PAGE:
Vycki’s 10 Can’t-Miss Compliance Management Tips
As part of our discussions with industry, I wanted to share what compliance peers are seeing, and providing the latest tips and tricks for making compliance more effective.
Here are 10 key tips:
- When it comes to monitoring, touch on every regulation at least once a year.
Create a compliance monitoring schedule based on regs and every month sample test specific regulations. Some regulations are high risk or relate to exam or audit findings or comments and require daily or monthly monitoring. Others are low risk and only need to be looked at once a year. If there’s a new rule, make sure to revisit it more often in the beginning just to make sure the changes stick.
2. Keep up with training.
It’s important to receive as much training on key regulations as possible. Even if it’s an old regulation, regulators often have a different focus each year as they find hot new areas. When it comes to Money Laundering there can never be too much training. Try to set aside an hour a week just for training.
3. The Regulator loves minutes – it really helps when documenting oversight,
One compliance officer provides a summary compliance monitoring report to either the compliance committee or the board’s compliance committee each month. It includes a summary of findings, any root causes, and recommendations for courses of action. It also addresses CRA dashboards, regulatory complaints received, and actions taken. Make sure someone is taking minutes from these meetings and that person knows what regulators will be looking for in those minutes. Make sure the minutes document the reaction of the board and management.
4. If you’re having trouble getting the budget you need for technology and tools, give management a cost-benefit analysis.
Management respond to hard facts and figures. By conducting a cost-benefit analysis to show bottom-line savings in pounds, pence and efficiency gains. Take efficiencies, equate them to hours, and then equate them to pounds.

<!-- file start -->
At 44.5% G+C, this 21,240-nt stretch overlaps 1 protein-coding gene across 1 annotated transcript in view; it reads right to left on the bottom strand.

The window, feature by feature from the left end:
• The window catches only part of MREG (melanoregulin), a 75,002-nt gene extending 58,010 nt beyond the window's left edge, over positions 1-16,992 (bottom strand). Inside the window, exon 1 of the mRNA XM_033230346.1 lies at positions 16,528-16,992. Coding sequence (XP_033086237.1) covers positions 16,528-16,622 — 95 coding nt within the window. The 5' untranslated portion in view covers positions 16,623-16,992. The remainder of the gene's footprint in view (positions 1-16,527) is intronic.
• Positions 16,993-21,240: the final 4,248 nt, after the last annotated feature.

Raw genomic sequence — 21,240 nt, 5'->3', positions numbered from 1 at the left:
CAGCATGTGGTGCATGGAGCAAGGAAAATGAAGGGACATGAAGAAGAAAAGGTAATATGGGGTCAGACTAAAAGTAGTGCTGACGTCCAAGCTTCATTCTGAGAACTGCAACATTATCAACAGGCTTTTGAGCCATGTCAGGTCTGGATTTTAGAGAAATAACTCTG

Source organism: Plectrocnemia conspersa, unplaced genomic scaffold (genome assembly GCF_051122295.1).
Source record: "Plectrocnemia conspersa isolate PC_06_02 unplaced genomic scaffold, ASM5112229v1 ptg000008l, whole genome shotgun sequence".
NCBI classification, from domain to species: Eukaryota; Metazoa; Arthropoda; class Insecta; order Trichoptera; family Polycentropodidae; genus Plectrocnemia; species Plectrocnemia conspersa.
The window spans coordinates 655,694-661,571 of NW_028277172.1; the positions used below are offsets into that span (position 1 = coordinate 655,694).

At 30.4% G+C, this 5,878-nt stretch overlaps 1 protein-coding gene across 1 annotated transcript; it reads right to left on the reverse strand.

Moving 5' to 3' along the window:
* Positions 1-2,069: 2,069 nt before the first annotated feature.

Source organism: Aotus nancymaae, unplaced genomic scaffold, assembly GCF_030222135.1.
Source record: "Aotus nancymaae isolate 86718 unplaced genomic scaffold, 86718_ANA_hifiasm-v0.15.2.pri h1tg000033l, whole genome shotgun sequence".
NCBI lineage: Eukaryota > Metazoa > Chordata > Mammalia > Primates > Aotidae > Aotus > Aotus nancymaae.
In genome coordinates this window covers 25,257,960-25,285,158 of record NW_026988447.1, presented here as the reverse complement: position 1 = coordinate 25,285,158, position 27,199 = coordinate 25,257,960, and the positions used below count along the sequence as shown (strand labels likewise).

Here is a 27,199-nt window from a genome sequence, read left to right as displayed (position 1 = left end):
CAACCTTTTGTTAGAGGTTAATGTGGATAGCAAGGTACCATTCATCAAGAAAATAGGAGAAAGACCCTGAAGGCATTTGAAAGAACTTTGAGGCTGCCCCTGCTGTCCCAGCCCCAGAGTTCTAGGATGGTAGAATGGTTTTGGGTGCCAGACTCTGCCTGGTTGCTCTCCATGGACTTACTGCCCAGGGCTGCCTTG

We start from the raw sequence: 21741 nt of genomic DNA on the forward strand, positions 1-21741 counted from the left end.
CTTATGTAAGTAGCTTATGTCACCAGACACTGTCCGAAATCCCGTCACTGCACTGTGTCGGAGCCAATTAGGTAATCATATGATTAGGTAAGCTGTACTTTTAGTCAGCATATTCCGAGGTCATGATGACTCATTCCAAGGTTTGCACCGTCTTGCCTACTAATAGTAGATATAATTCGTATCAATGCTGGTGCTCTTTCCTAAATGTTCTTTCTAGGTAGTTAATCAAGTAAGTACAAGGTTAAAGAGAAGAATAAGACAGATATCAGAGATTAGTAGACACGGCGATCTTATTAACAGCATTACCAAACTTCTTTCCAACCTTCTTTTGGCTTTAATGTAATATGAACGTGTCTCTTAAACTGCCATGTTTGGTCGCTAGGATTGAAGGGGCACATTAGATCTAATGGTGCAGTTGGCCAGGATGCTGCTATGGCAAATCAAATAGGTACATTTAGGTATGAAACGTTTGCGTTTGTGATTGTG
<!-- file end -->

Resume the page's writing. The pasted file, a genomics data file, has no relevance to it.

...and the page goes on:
5. Compliance Risk Assessment, privacy and data protection are some of the areas where compliance officers would like to see some additional guidance.
The web of privacy laws & data protection regulation is cumbersome and scary for compliance departments, which compliance officers have to track and implement. Compliance Risk Assessment could also benefit from more consistent guidance.
6. If the Board ignores your recommendations, document the decision and move on.
Don’t need to go to battle with them. Management ultimately makes the call on compliance. If their decisions contradict your recommendations, document their decision for your own protection.
7. When trying to balance innovation with compliance, someone always seems to ask what would happen if the company broke a
The best answer is to walk them through the ROI calculation on noncompliance. Present the penalties for ignoring a rule using as much factual information as you can find. If you do ROI calculation on noncompliance, 99% of the time they will find the cost of violating a regulation, whether its reputational risk in the community or actual cost of litigation, findings, and resolution, will exceed the cost of proper controls to mitigate noncompliance. Some compliance officers have had luck reviewing the budget and asking how many settlements and judgments the FI can afford. Before decision-makers go forward, make sure they understand where the risks are and state that they are willing to accept them.
8. When you make a mistake, disclose it to the regulator.
There are two types of violations: wilful disobedience and honest mistakes. When you makes a mistake, own the mistake and show what was done to fix it. The consequences are much worse if you don’t tell examiners and they find the problem. The Regulator understands that mistakes happen and would rather you be open about them.
9. Examiners say they will give grace when it comes to needing time to get materials together, but compliance officers aren’t seeing any change in monitoring requirements.
The trend observed by compliance officers is that regulator demands for documentation haven’t changed.
10. Compliance officers need to keep an eye on the compliance ball because management is focused on other areas right now.
The Board and the day t0 day management have a really large amount to deal with. Compliance is probably not top of mind (although it probably should be!) Be the compliance eyes and ears your management team needs to make sure compliance remains at the forefront. When it comes to making decisions, you are less likely to have your decision criticised as long as they are well thought out and documented.
With the assistance of Sabre, we can start to make a difference with sustaining regulatory compliance while driving efficiency.
For more information, contact Vycki at Sabre Advisory.